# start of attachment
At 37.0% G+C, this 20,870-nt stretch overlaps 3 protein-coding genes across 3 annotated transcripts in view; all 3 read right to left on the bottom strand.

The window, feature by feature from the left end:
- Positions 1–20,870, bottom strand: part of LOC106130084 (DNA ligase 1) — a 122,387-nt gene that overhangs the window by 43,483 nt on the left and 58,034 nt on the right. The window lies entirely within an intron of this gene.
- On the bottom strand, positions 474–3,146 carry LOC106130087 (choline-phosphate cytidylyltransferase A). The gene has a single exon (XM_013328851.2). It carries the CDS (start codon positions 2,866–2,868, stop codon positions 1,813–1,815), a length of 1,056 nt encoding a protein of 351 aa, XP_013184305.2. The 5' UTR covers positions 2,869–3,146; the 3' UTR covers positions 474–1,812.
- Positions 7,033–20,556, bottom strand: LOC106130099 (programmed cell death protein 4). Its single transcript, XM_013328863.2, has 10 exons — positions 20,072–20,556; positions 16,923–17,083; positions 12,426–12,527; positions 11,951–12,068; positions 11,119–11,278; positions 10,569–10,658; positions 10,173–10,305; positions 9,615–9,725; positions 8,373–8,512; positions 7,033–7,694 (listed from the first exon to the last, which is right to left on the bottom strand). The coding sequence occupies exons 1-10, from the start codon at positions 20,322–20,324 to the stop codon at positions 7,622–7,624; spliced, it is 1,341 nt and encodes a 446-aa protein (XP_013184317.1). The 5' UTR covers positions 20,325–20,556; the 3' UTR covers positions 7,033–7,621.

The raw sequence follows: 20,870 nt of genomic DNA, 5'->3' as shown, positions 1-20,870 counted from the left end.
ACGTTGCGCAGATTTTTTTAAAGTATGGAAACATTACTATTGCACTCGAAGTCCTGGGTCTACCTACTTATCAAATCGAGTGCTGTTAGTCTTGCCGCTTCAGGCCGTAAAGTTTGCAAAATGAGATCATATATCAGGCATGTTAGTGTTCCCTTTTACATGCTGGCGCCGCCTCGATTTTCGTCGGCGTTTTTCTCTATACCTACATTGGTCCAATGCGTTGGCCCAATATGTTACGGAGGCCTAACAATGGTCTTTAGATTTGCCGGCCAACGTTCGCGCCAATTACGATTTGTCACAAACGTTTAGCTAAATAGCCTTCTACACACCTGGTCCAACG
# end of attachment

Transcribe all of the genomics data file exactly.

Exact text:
At 37.0% G+C, this 20,870-nt stretch overlaps 3 protein-coding genes across 3 annotated transcripts in view; all 3 read right to left on the bottom strand.

The window, feature by feature from the left end:
- Positions 1–20,870, bottom strand: part of LOC106130084 (DNA ligase 1) — a 122,387-nt gene that overhangs the window by 43,483 nt on the left and 58,034 nt on the right. The window lies entirely within an intron of this gene.
- On the bottom strand, positions 474–3,146 carry LOC106130087 (choline-phosphate cytidylyltransferase A). The gene has a single exon (XM_013328851.2). It carries the CDS (start codon positions 2,866–2,868, stop codon positions 1,813–1,815), a length of 1,056 nt encoding a protein of 351 aa, XP_013184305.2. The 5' UTR covers positions 2,869–3,146; the 3' UTR covers positions 474–1,812.
- Positions 7,033–20,556, bottom strand: LOC106130099 (programmed cell death protein 4). Its single transcript, XM_013328863.2, has 10 exons — positions 20,072–20,556; positions 16,923–17,083; positions 12,426–12,527; positions 11,951–12,068; positions 11,119–11,278; positions 10,569–10,658; positions 10,173–10,305; positions 9,615–9,725; positions 8,373–8,512; positions 7,033–7,694 (listed from the first exon to the last, which is right to left on the bottom strand). The coding sequence occupies exons 1-10, from the start codon at positions 20,322–20,324 to the stop codon at positions 7,622–7,624; spliced, it is 1,341 nt and encodes a 446-aa protein (XP_013184317.1). The 5' UTR covers positions 20,325–20,556; the 3' UTR covers positions 7,033–7,621.

The raw sequence follows: 20,870 nt of genomic DNA, 5'->3' as shown, positions 1-20,870 counted from the left end.
ACGTTGCGCAGATTTTTTTAAAGTATGGAAACATTACTATTGCACTCGAAGTCCTGGGTCTACCTACTTATCAAATCGAGTGCTGTTAGTCTTGCCGCTTCAGGCCGTAAAGTTTGCAAAATGAGATCATATATCAGGCATGTTAGTGTTCCCTTTTACATGCTGGCGCCGCCTCGATTTTCGTCGGCGTTTTTCTCTATACCTACATTGGTCCAATGCGTTGGCCCAATATGTTACGGAGGCCTAACAATGGTCTTTAGATTTGCCGGCCAACGTTCGCGCCAATTACGATTTGTCACAAACGTTTAGCTAAATAGCCTTCTACACACCTGGTCCAACG